If I were a forger I would make a copy after the style of Levon I tram not a coin that did not exist and of a style of about 100 years after Levon I . If they are both struck fakes then they are the work of a very clever forger. I think both coins are genuine based on the photos.



AN wrote:
We know oddity in Cilician struck coins exists. Some examples are Levon/Hetoum and or Levon/Smpat trams.
Most of these kings had short reigns. Chances are some of the engravers continued their work under different kings and used mismatched names/dies for reasons open to speculation.
Odd and unique coins surly get our antennas up but by no means should be a cause for quick condemnation.
Creating doubts about such coins will make them toxic orphans to the collector community. That I find it wrong. Unless really proven otherwise.
Just by looking at the picture, the gold coin on CNG looks struck and lucky is the person who will get to see, feel and examine it in hand.
To me it seems strange if Cilician kings had never struck any gold coins.


Others question the following: “why haven’t more come forth if they were minted in fair qualities? Only about 16 are known. Ruben Vardanyan, the head of the Historical Museum of Armenia, numismatic department, has written extensively as to why he considers them late 19th century and mid 20th century fakes. ANJ about 2 years ago.  Some feel it is not Levon the I but was issued by Levon III. Others feel it was a fake based upon a genuine coin of King Smpad.

The only possible explanation I see towards these coins being genuine is if they were issued as a coronation/presentation piece, and then by Levon III (but as he was a child, ruled for a short period, and mostly under a regent, even that seems improbable).

JC writes:
I believe that to strike coins in these tiny weights/denominations would be impractical and a waste of a lot of effort at best, especially if there is no established precedent for doing so in Cilician Armenia, so it makes less sense than ever at the beginning of the 14th Century, when the kingdom had lost much of its wealth and was under attack from multiple fronts. I also don’t believe in the concept of a king of Cilician Armenia striking coins in the name of another (in this case, Smpad, whose likeness appears to be the one we see on these gold coins, but in the name of the founder of the kingdom Levon I). This is not Parthia, where the name of Arsakes was immortalized and frozen for centuries of coinage. In these troubled times, every king needed legitimacy through proclamation of HIS own name. Think of the message on Gosdantin I’s coinage, the copper and silver, not to mention the sole genuine gold issue of the kingdom (undoubtedly not a circulating currency, but a coronation/presentation issue?). Think of even the “pre-coronation” issue of Levon II, where he used the design and portraits supposedly of his parents. Why could that not be his own portrait, with his wife Keran? We have a beautiful illuminated portrait preserved of the young prince and his wife. I proposed that’s them on those coins inscribed LEVON, and not his parents Hetoum and Zabel.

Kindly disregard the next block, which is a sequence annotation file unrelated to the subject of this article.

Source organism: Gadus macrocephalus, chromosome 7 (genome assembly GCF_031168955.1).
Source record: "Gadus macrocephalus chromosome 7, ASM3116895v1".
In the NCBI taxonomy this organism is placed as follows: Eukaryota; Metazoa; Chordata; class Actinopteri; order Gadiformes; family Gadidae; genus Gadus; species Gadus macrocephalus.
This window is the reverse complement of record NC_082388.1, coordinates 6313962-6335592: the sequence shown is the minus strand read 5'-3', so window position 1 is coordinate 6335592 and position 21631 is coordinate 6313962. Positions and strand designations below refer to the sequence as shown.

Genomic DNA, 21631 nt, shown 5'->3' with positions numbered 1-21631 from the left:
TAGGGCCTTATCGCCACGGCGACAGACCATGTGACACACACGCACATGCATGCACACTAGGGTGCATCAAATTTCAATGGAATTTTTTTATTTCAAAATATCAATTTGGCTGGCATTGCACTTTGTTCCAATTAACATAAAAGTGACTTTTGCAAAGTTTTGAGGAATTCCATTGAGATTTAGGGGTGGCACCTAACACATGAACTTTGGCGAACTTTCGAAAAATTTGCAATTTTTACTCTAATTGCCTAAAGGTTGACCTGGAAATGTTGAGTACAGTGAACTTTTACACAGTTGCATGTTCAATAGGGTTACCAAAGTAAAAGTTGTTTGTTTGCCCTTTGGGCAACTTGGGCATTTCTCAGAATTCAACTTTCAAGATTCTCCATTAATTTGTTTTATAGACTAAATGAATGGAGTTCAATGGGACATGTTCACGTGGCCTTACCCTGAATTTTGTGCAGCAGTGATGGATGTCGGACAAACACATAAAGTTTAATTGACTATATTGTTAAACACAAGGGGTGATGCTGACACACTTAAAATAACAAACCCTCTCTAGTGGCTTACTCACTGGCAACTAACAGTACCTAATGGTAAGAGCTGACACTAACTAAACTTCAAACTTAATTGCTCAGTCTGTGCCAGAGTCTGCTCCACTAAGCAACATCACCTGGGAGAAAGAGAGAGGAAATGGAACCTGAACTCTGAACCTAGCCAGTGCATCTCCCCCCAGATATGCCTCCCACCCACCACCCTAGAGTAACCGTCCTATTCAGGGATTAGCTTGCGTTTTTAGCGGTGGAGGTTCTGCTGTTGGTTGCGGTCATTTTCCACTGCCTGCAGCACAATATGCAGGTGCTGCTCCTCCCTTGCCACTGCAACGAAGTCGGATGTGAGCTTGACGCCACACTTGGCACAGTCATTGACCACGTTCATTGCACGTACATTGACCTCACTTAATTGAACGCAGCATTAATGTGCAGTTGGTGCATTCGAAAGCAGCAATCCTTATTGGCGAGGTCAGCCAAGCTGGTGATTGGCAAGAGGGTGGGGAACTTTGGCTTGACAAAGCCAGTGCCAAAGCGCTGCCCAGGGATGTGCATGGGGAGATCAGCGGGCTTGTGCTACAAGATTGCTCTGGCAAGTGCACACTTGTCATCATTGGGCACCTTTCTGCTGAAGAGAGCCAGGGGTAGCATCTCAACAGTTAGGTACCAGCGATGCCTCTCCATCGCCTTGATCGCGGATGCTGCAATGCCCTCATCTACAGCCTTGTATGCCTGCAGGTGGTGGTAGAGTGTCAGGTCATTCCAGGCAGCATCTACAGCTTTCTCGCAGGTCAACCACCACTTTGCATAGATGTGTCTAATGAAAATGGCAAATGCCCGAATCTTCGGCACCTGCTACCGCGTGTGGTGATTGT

You can store value in ingots, scrap, or even the foreign currency you obtain it in. But why go through the trouble of melting it and striking new coins (tiny ones at that!), especially if there is some “political/propaganda” value in the design? That only makes sense if it is meant to be passed to people who then experience it in their hands.

Levon S observed “rusty dies and striking imperfections… evidence of die cracks, die corrosion, and double striking, all of which are indicative of authenticity”. Those details may be evidence of striking, but not necessarily of authentic medieval striking. If these were in fact struck in large quantities, and used in circulation, we would have many more reported specimens, and from multiple dies. Two from the same O & R dies makes it less likely to be the case, especially if one has dies that rusted in the meantime. Also, the term “tahegan” was interchangeably used for silver and gold coins, according to Bedoukian (to counter the argument that certain historical accounts mention tens of thousands of “tahegans” being paid in ransoms; or, alternatively, even if meant for gold, they could have referred to a foreign gold coin used in local commerce, e.g., the Venetian ducats – see below). Furthermore, there is no chance, in my mind, that all the rest would have been plundered and melted, and have disappeared forever.

Collectors of medieval Armenian coins are constantly offered rare coins by dealers from around the world. Yet none of these is gold. There are over 100 medieval Armenian sites preserved in some form in Cilicia, from fortified cities to fortresses, fortified estate houses, monasteries and settlements. Every single one of these has probably been the target of some metal-detecting treasure-hunter activity and damage in the past 50 years. Yet, again, none of this activity has apparently yielded any gold coins, while rare baronial coins often come up, selling for $1000 and up. If those miserable-looking coins are recognized as rare and valuable, would gold ones not be offered alongside them?